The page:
Czech competitors court success, but there’s mixed news away from the Olympic stadium

Petra Kvitová, phooto: ČTK

There’s mixed Olympics sports news away from the stadium for Czech competitors. But on the courts, things have been going well for Czech women in both the singles and doubles competitions.

Vítězslav Veselý, photo: ČTK
Good news, the Czech Republic has just got an Olympic medal. The bad news is that it was four years late.

Javelin thrower Vítězslav Veselý finally got the bronze medal from the London Olympics after the second placed Ukrainian Oleksandr Pyatnytsya was finally disqualified for doping. Veselý had been fourth in the competition. Veselý, who is competing in Rio for a more up to date medal, says that in one way it’s the achievement of a dream, albeit not quite in the way that he would have wanted.

In Brazil, there was mixed news Tuesday for the Czech contingent. On the tennis courts the Czech women proved their grit in both the singles and doubles competitions.

Petra Kvitová, phooto: ČTK
Petra Kvitová came through a long two-and-a-half hour duel with Russian Ekaterina Makarova after losing the first set 4:6. In a very tight contest Kvitová took the next two sets to book her place in the quarterfinals. There she will face an unexpected opponent in Ukrainian Elina Svitolina who knocked out the defending singles gold medallist Serena Williams in straight sets, another surprise result.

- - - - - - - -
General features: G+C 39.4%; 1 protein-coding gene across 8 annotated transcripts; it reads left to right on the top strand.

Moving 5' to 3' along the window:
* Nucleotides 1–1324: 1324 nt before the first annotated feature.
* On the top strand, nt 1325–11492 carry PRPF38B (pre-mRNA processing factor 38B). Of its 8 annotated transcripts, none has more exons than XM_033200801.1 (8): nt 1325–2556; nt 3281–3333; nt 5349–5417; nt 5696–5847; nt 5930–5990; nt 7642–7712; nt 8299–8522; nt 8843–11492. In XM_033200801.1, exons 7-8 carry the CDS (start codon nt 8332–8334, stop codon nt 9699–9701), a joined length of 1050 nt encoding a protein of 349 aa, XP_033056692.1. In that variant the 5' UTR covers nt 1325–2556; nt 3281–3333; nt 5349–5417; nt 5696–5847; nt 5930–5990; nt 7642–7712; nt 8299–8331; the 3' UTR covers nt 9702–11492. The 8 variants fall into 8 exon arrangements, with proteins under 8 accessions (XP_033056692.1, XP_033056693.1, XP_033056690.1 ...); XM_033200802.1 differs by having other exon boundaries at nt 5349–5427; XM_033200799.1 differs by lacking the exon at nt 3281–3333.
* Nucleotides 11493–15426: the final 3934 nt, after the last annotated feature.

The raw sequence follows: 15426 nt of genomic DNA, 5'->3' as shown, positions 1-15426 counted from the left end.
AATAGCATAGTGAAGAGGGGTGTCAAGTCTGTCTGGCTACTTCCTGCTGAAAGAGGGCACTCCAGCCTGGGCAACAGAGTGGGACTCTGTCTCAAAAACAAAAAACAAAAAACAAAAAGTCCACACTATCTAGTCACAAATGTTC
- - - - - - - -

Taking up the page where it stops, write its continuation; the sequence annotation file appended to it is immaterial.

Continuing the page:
In the doubles, both Czech pairings of Lucie Hradecka and Andrea Hlaváčková, know in Czech shorthand as the two H’s, and Lucie Šafářová and Barbora Strýcová are also through to the quarterfinals.

The two H’s had the easier path winning in straight sets. Šafářová and Strýcová though had to come from behind after losing the first tie-break set against Canadians Eugenie Bouchard and Gabriela Dabrowski. They took the following sets 6:2, 6:4.

Away from the stadium action though there was disappointment for Czech speed skating star Martina Sáblíková and her hopes of emulating her Winter Olympics success in the summer games in the cycling speed trials. Sáblíková, a three time Olympics speed skating champion, initially cycled as part of her summer training for skating but turned in such good performances that she decided to compete at the top level.

Martina Sáblíková, photo: ČTK
Sáblíková thought she had booked a sure Olympics place with her time in the road cycling World Championships last year. But the small print of the conditions did not in fact allot any Olympics places to Czech competitors on the basis of those results.

Sáblíková appealed that decision and flew out to Rio for a final sporting arbitration ruling in case she was given a last chance to enter the Olympic competition. But on Tuesday the verdict was announced and it went against Sáblíková and her coach Petr Novák. He was asked by Czech Radio how Martina Sáblíková reacted to the ruling:

“I believe that she cried. Up till the last moment she was training. Yesterday we went twice on the time trial circuit and she was flying round it. Martina was very well prepared and in a way that makes what has happened even worse.”

Novák admitted that it will be tough for Sáblíková to overcome the disappointment.